The second piece, as the brochure said, was about when tradition becomes our security, about when the mind is secure, it is in decay – ‘meri sarhadon ki dhool udate gaye, bandhan-mukt karate gaye’. In the second piece, the portrayal is that of an independent woman, who makes her own choice. The song describes her as ‘balkhati, ithlati, albeli, chapal naar’ – ‘nayi dishaon mein chanchal hawayein, jeevan ke samet sapne hazaar’. The song was sung very melodiously and it rightly summed up the free spirit of a woman just finding her freedom. This was a solo by Rachana, where she represents the independent woman in love, capable of breaking all limits. The dance and abhinaya were well-executed, but I felt her costuming was somehow obstructing her movement.

The third piece was about the concept of change, which changes with each generation – ‘khul kar behene ka har dum paath padhaya’. The music for this piece had percussion using the morchang. The nritta portion had chakkars, with dancers flying across the stage. They moved rapidly, showing the flight of love. Their footwork, pairon ki uthan, tihais, ek pair ke chakkar were impressive, the dancers dancing in dhrut with admirable pace, each one of them showing their prowess. The music also used ghatam and dhap for percussion. ‘Kshitij ko par kar jaun, khushbu chahun or phailaun, jhonke toofan ban gaye, hadon ko par kar gaye,’ said the voiceover. The dancers used tez aamad, chakkars, clapping, tihai – a very unrestrained kind of dancing. ‘Pawan se swachhand, azaad panchhi, toofan patang ko saath le ud chale,’ said the voiceover. Again, the precision of the dancers’ Kathak and their coordination was brought out in the choreography.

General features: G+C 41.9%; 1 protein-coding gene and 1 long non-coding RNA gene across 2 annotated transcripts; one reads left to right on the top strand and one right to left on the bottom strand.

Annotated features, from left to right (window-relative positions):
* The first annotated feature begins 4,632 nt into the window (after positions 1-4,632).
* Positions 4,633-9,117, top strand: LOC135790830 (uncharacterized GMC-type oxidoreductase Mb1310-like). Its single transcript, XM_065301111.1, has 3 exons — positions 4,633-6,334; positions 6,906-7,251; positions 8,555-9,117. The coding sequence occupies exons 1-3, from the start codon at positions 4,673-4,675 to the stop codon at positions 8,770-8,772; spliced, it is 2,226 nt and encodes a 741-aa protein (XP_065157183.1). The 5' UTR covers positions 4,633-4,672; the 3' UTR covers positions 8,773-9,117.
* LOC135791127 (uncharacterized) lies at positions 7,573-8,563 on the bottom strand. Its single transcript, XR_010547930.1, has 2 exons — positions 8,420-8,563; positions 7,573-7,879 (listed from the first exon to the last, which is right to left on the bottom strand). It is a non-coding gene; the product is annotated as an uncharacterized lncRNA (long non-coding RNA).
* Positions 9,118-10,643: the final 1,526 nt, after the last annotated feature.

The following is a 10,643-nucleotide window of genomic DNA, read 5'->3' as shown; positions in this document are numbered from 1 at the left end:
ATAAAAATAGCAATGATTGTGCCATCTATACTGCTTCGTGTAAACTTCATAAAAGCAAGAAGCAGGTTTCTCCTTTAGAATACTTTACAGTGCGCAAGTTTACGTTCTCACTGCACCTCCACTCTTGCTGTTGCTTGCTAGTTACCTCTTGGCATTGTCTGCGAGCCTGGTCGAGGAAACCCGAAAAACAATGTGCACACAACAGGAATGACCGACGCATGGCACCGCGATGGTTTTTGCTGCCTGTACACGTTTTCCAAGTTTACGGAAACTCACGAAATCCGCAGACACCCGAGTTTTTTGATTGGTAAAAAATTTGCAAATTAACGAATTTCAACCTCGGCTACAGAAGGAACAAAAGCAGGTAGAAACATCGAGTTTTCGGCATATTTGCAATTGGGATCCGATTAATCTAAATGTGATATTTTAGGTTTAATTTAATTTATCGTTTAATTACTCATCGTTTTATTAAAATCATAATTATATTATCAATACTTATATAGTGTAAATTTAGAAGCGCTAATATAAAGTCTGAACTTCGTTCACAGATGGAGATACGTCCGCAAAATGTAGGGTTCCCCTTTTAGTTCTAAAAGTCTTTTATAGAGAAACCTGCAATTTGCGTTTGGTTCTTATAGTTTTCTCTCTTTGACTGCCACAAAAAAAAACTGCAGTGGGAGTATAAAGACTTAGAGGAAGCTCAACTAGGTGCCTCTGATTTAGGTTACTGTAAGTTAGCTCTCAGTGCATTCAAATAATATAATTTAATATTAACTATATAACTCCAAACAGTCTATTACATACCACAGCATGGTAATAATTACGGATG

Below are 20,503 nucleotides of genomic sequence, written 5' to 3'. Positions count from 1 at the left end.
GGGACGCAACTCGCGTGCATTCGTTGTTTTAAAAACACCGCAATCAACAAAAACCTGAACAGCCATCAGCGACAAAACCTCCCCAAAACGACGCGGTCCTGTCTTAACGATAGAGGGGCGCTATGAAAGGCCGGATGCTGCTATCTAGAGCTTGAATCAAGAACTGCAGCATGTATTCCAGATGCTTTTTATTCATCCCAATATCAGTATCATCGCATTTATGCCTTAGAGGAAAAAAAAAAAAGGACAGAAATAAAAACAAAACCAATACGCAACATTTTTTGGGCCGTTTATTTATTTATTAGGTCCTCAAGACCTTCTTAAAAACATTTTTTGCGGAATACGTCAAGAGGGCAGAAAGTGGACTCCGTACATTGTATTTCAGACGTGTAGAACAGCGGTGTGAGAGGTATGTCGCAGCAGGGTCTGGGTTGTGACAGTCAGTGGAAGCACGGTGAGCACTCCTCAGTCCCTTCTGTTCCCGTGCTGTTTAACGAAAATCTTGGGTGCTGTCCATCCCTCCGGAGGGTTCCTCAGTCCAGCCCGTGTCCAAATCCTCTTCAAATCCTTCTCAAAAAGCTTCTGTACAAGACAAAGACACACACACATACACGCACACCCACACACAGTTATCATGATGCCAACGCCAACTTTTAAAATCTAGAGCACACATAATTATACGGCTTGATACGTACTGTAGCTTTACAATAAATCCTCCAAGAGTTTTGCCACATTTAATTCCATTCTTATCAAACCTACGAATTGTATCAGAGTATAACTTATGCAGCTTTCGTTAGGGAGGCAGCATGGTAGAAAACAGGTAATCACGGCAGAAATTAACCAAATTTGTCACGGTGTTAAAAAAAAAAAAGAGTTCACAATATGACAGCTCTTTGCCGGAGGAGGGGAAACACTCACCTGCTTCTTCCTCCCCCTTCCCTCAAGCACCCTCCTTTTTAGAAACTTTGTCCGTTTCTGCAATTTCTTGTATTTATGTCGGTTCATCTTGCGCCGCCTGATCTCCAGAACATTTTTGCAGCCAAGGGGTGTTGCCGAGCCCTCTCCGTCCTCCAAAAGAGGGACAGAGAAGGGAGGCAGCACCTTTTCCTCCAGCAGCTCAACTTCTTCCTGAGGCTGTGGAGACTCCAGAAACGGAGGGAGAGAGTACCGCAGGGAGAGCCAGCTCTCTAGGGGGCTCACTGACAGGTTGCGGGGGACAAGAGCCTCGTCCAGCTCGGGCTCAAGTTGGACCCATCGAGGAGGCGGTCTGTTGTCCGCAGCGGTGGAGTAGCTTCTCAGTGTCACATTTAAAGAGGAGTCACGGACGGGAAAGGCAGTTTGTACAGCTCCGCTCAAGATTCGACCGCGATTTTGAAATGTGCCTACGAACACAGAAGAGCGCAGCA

Is there a perfect balance point between the new and the old? Or are we in a constant state of conflict between one and the other? ‘Tod kar aayi thi ateet ki woh dor, ab kyun dhoondhoon main usi ka koi chhor?’ asks the poetic voiceover. In the final piece, life comes full circle. It is the turn of the daughter now to take flight. She has grown into an independent being, and wants to marry the person of her choice – ‘aasmaan mein aanchal sa leheraun maine chaha, swatantrata parampara hai, beete kal ki parampara tod kar aayi hoon, aanewale kal ki parampara hoon’. The performance ended with fast-paced nritta and finally, Rachana oscillating like a pendulum between two groups of dancers in the last scene to show the shifting between the past and the future. The team of dancers in the production must be appreciated for their prowess.

Talking about the choreography, Rachana said that in the beginning, the dancers are all tied together, with one occasionally breaking away. And as the central character enjoys her freedom, the next generation, the dancing becomes scattered and the choreography shows freedom. Finally, the character is like the pendulum of a clock - the middle generation oscillating between two opposing situations.

The concept and choreography were by Rachana, based on the short story ‘Trishanku’ by her mother, Manu Bhandari, as mentioned previously. Mannuji herself was in attendance too. The music composition was by the Gundecha brothers and Samiullah Khan, and light design by Govind Yadav. The costumes, poetry and text were also by Rachana, with Kathak technical inputs by Mahaveer Gangani. The musicians were Yogesh Gangani (tabla), Mahaveer Gangani (pakhawaj), Sanjeev Jha, Manish Kumar and Samiullah Khan (vocals), Uma Shankar (sitar), Kamaal Ahmed (sarangi), Kiran Kumar (flute), Keshavam (mridangam and ghatam), Gagan Singh (other percussions and effects), and Adnan and Farhan (guitar), all recorded at Neelam Studio. The dancers were Shweta Mishra, Minu Garu, Shubhi Johari, Rohit Pawar, Abhishek Khinchi, Nidhisha Varshney and Siddhant Purohit, besides Rachana herself.

Pics: Anoop Arora